Bad deliveries can happen to even the best retailers. There are countless reasons why a a delivery might not go according to plan. Whatever the cause may be, the fallout from a bad customer delivery experience is something that can’t be ignored.
Some sobering stats to digest:
- 84% of customers won’t buy from a brand again after one poor delivery experience
- 94% of shoppers blame the retailer when a delivery doesn’t go to plan
- 77% of negative online reviews are about bad post-purchase service, e.g. late/failed deliveries, or a lack of tracking updates
It’s worth noting that as with many aspects of running an eCommerce business (here’s looking at you, returns!), you can’t completely eradicate delivery disappointment. However, it also goes without saying that prevention will always be better than cure.
It’s important to dig into your delivery data to discover any trends that might be occurring. You should look at your delivery failure rate (the industry standard of which is 2.77%) and cross-reference it with the most common customer queries and negative delivery reviews you are receiving. From there, you might discover some recurring issues that could be easily solved with a delivery management platform.
From here, you can put a solid strategy in place for handling negative delivery experience with your customers. Here are four ways to ensure that bad customer delivery experience is managed in a way that is professional, transparent, and helps you to do everything in your power to retain their business.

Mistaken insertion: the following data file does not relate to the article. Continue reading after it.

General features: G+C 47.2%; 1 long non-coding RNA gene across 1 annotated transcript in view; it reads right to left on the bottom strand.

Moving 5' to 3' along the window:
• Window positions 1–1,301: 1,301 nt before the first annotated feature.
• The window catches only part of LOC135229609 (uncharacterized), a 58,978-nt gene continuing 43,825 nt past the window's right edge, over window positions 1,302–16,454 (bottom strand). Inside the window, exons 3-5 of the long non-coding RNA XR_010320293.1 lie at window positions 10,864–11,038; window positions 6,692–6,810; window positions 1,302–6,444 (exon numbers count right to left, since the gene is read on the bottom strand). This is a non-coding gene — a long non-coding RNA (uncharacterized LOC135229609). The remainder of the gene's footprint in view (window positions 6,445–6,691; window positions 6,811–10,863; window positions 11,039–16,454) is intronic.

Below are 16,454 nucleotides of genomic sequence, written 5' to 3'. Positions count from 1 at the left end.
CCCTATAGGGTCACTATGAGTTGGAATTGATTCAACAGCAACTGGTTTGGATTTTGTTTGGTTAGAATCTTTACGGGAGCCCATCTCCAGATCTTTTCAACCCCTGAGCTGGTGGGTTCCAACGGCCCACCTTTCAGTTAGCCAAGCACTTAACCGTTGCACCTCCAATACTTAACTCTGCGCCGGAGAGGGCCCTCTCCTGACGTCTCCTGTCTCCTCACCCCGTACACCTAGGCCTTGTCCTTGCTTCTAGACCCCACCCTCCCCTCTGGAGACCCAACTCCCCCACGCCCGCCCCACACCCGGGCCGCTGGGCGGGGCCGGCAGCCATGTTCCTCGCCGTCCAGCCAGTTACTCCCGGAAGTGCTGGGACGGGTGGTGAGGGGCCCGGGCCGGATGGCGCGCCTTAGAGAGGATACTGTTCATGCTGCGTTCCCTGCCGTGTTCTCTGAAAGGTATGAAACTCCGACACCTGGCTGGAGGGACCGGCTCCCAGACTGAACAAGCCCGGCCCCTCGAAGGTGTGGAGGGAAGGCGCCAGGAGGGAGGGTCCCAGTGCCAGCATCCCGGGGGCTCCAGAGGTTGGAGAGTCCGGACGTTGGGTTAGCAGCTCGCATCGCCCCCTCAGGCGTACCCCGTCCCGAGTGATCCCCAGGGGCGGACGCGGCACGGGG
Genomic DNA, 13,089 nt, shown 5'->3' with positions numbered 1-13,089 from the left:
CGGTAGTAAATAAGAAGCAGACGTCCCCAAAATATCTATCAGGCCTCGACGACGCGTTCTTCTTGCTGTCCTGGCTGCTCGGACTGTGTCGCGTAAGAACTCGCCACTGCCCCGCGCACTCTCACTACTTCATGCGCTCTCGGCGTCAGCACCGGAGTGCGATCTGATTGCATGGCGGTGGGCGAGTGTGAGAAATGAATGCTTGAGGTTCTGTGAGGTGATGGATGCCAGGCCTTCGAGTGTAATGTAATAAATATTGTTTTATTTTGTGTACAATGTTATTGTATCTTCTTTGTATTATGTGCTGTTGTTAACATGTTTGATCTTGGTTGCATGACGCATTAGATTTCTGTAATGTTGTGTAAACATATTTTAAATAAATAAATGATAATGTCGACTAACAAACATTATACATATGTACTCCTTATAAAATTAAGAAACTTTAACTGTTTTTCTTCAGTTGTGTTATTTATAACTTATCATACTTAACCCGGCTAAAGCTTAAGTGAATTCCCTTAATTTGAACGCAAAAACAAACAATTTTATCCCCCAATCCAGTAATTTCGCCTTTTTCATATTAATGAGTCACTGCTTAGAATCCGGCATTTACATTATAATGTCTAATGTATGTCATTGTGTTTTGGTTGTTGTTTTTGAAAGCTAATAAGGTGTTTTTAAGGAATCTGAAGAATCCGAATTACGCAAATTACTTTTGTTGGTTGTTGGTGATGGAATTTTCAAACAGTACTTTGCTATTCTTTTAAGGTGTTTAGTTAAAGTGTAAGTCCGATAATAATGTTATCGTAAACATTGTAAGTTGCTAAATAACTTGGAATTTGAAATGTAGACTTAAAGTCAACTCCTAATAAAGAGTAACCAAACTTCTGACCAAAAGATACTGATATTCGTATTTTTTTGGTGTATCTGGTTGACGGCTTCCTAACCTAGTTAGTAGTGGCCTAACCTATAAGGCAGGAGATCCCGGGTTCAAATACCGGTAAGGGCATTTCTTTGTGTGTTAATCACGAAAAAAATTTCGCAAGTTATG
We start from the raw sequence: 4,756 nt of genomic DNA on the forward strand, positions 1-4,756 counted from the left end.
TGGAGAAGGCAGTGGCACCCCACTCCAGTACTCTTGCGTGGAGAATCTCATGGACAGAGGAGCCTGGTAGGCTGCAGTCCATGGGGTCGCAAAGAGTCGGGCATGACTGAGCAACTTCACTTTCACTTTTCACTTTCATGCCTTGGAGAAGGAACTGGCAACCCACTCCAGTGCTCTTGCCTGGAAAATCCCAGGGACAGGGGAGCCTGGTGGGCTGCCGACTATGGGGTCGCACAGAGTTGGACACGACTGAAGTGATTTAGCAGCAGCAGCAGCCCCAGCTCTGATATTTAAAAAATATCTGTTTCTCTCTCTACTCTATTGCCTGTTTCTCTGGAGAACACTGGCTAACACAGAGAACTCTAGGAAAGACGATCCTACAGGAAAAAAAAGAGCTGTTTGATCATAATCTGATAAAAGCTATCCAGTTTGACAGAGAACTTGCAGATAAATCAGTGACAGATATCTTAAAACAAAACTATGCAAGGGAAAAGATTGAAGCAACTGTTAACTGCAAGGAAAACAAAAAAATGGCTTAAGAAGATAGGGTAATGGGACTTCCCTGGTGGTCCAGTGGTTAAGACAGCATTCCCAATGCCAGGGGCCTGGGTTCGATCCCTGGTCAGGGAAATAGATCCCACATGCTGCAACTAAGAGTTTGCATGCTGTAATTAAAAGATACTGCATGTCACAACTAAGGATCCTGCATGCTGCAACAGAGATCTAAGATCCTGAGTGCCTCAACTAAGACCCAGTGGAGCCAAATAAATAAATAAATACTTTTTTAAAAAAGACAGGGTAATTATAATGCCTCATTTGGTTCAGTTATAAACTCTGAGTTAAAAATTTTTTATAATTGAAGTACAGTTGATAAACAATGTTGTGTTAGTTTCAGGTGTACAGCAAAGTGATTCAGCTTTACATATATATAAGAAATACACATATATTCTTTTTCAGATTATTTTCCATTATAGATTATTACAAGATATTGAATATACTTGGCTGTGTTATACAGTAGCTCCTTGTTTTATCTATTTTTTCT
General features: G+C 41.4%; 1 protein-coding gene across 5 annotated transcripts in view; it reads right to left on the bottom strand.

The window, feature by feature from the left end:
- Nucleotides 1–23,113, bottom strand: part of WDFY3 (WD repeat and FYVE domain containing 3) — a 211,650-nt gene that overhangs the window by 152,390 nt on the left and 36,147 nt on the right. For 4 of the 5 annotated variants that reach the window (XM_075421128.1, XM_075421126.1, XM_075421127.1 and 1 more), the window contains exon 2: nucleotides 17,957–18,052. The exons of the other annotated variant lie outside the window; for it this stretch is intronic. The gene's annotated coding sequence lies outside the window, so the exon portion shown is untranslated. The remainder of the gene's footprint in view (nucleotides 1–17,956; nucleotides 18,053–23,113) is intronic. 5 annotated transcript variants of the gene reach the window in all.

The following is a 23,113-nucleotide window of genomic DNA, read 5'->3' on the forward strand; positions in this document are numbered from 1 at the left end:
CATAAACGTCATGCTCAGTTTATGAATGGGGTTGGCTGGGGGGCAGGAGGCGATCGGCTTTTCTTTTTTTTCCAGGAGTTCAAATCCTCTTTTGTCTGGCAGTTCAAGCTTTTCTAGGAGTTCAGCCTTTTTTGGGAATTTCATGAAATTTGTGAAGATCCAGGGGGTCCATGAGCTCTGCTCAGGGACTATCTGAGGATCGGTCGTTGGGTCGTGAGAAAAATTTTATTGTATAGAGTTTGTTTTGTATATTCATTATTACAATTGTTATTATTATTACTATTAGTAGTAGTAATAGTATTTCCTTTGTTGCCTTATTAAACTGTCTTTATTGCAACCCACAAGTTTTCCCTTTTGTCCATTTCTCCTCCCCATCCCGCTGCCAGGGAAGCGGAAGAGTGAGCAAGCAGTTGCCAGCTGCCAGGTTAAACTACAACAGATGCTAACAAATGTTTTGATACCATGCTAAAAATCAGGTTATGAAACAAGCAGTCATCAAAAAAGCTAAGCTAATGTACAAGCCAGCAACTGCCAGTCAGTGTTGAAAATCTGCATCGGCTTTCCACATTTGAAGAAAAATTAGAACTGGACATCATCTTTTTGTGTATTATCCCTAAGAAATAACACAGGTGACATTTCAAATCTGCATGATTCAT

1. Synchronise your communication channels
There are more ways for customers to contact a brand now than ever before. We’re talking social media, live chat, email, WhatsApp, the list goes on. Having all of these lines of communication is great, but (and it’s a big but), if they aren’t synchronised, they stand to cause major irritation amongst customers.
You know when you’re on the phone with a customer service agent, and they advise you that they are going to transfer the call to a colleague who will be able to better assist you? So you wait, listening to awful holding music and eventually are greeted by another agent. Great. But they haven’t been briefed by the first staff member about your query, so you have to explain your situation all over again. Is there anything more frustrating?
If a customer is contacting you because they’ve had a negative delivery experience, the last thing you want is for them to have to work hard to get in touch with the right person or department.
Ensure that all of your communications channels are synchronised (a Delivery Management Platform helps with the heavy lifting here), so that any member of your support staff can easily see previous correspondence and pick up where an enquiry has been left off.
Alternatively, if you prefer for certain queries about deliveries to come through a single channel (e.g. email only), clearly state this on your other comms platforms. That way customers know that you cannot deal with individual delivery questions or issues via social media, for instance.
2. Respond quickly